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The co-ordination of global economic policy isn't often the strong suit of G20 meetings, but finance ministers readily agreed upon one point this weekend: the rest of the world will not help the eurozone until it helps itself.

Finance Minister Jim Flaherty echoed the overall sentiment of the finance ministers in a statement made prior to the summit on Thursday, commenting that the eurozone has not yet tapped all available resources.

An agreement not to supply extra money for the IMF was reached among non-eurozone countries ahead of the meeting.

However, some suggestions were made on how to increase IMF resources in April if needed; any help will take the form of bilateral loans and may involve creating a special purpose vehicle to channel international support.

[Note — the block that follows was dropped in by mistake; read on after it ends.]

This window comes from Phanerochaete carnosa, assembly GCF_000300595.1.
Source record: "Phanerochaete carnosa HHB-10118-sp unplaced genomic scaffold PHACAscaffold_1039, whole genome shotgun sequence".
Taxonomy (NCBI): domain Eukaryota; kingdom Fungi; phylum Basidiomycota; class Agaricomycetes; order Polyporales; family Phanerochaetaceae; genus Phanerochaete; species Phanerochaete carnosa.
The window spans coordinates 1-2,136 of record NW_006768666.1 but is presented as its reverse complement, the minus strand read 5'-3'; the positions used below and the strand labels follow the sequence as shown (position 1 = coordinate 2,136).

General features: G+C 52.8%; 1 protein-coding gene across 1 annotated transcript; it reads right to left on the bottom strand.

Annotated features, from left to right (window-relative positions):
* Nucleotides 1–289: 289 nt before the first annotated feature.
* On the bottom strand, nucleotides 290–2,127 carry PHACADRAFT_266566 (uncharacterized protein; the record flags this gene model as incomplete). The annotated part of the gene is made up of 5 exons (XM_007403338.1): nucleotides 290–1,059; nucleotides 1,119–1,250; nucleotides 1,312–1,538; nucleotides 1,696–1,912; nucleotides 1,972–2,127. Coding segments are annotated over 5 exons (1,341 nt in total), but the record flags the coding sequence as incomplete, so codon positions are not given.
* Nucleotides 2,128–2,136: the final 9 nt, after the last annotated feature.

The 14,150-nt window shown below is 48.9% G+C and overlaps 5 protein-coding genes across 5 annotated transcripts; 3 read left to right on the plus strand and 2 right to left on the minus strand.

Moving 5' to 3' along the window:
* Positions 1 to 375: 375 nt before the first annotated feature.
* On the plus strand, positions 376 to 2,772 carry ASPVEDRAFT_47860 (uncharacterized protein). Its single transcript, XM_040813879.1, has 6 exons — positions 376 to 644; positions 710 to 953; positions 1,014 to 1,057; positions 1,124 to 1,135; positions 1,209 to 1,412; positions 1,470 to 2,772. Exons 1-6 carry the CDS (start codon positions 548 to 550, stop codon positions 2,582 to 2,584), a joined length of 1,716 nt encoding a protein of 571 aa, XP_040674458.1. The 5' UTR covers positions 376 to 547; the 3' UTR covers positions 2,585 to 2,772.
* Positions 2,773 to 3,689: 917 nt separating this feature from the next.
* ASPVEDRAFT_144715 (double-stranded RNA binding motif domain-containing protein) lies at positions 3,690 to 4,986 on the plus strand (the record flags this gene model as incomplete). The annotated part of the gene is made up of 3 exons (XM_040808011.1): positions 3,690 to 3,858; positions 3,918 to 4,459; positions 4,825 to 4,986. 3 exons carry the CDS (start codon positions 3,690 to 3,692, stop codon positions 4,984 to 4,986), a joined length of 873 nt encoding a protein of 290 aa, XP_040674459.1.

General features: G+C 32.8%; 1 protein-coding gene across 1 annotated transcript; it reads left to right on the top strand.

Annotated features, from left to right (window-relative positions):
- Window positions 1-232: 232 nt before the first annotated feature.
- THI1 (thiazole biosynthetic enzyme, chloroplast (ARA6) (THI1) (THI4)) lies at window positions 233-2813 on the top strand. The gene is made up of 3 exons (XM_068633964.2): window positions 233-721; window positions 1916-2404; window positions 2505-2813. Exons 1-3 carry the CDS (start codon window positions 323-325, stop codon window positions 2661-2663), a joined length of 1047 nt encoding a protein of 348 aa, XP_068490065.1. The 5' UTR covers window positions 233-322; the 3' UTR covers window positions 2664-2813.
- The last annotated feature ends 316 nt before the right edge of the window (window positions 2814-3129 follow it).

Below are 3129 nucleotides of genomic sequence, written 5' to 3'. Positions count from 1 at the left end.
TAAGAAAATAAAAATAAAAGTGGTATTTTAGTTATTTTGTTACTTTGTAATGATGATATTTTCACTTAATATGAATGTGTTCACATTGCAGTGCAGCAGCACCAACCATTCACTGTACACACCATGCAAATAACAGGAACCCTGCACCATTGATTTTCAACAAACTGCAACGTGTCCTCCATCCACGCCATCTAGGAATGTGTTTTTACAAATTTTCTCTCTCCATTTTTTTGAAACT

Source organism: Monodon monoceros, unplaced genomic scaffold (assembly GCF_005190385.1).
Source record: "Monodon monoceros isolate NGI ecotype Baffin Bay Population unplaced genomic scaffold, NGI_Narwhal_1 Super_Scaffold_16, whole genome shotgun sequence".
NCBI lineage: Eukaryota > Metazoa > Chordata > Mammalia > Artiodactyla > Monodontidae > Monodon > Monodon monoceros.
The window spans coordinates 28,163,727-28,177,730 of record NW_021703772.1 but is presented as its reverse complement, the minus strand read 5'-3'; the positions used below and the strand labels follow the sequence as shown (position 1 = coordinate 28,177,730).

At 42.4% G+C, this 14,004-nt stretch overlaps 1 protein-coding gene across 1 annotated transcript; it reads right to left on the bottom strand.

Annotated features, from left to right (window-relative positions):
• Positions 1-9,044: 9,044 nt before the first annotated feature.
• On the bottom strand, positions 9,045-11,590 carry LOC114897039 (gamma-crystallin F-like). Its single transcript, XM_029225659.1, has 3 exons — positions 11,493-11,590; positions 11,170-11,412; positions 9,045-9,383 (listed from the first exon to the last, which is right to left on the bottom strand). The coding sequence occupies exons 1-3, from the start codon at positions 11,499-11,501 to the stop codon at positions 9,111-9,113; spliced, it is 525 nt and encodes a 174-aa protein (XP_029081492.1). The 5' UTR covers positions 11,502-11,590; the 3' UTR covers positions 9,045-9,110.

With their call for help rebuffed, European leaders have shifted their focus to bolstering the eurozone's debt-firewall. The onus to boost the economy has been shifted primarily to Germany, the biggest single bailout contributor.

Following a vote today on a second Greek aid package, German Chancellor Angela Merkel must decide next month whether to back plans to combine rescue funds and produce a potential firewall of €750 billion ($1 trillion).

Read more about Europe's plans, and how their own policymakers are expected to show leadership.

Originally published on Advisor.ca